"Contagion" finds him in "Traffic" mode: multiple narratives, ensemble movie-star cast. What we have here are scenes from an epidemic of a new plague, an unknown, lethal, incurable virus, but what it's really about is human intelligence versus hysteria and irrationality. (Whenever someone coughed, it reminded me of the lunchroom in my old office and the lady who, like an augur of old, would comment portentously with every hack heard, "That was the outbreak. " And in fact the movie does make you self-conscious about touching your face.)
Gwyneth Paltrow picks up the bug in Hong Kong. She brings it back home, to her children and hubby Matt Damon. It spreads exponentially. Jennifer Ehle is a doctor trying to invent a cure, Marion Cotillard is handling the outbreak in rural China when she is forced to put human faces to her statistics. Kate Winslet is an agent trying to stem the tide, working under the auspices of Laurence Fishburne. Jude Law plays a conspiracy-theorist blogger railing against government. One gets the impression that each story strand has been tightly edited, that there was enough material here to make a series. It would be interesting to see how it would work as a TV series, given that amount of time.
Leaving the theater, my verdict was that "Contagion" was absorbing, adult, non-exploitative, but never riveting, filmmaking. Perhaps Soderberh hasn't quite dramatized this material sufficiently, I thought. For a thriller, there's something bloodless and detached about it. The performances are all quite understated as well. But over the days it stayed with me. That's when I know that a film has gotten under my skin, when I'm still thinking about it days later. I think it was the very plausibility of it that struck me, the way it chonicled societal breakdown as desperation and paranoia strike deep. For another thing, without giving away too much, "Contagion" is quite willing to break Hollywood taboos about who can and cannot be stricken down. And finally, I saw it right around the 10th anniversay of 9/11 and it seemed to resonate with that on a number of levels.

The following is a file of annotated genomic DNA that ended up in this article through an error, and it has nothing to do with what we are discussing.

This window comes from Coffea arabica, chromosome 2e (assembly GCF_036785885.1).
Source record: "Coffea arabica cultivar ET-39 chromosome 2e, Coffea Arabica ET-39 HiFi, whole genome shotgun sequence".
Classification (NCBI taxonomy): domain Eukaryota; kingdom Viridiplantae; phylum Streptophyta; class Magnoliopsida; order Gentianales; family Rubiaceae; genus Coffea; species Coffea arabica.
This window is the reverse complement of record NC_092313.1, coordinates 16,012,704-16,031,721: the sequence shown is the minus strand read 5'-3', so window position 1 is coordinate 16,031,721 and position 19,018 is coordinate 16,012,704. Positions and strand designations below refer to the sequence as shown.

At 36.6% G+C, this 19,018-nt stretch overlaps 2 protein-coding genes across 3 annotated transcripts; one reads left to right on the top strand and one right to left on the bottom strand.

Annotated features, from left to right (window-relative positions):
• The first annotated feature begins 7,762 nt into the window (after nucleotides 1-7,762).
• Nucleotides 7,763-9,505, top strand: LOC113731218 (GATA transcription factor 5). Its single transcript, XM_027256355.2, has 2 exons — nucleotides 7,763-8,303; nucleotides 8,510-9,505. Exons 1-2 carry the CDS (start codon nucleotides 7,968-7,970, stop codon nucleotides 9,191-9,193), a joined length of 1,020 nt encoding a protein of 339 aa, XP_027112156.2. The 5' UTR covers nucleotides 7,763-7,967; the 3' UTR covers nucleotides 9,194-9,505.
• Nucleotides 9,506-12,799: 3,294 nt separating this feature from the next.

In the end it's a very hopeful picture. Faced with something intractable, we needn't fall apart: we can pull together and, with our intelligence, sort it out. We see selfishness and opportunism and profiteering in this movie, but much more sacrifice and selflessness. In the final scene Damon stages a personal prom in the living room for his teenage daughter and her boyfriend. As she puts on U2's "All I Want Is You" and awaits her boyfriend, Damon sits in the next room looking at pictures of his wife on his phone. As the girl and her boyfriend dance, Damon finally gets to mourn what's been lost: not just this person whom he loved, but his image of her as well. (Without giving too much away, it turned out she wasn't who he thought she was.) They are survivors, and life goes on. Even if no individual scene rocked me on my foundations, "Contagion" haunts me still.
-- September 22, 2011
Key to ratings:
***** (essential viewing)
*** (worth a look)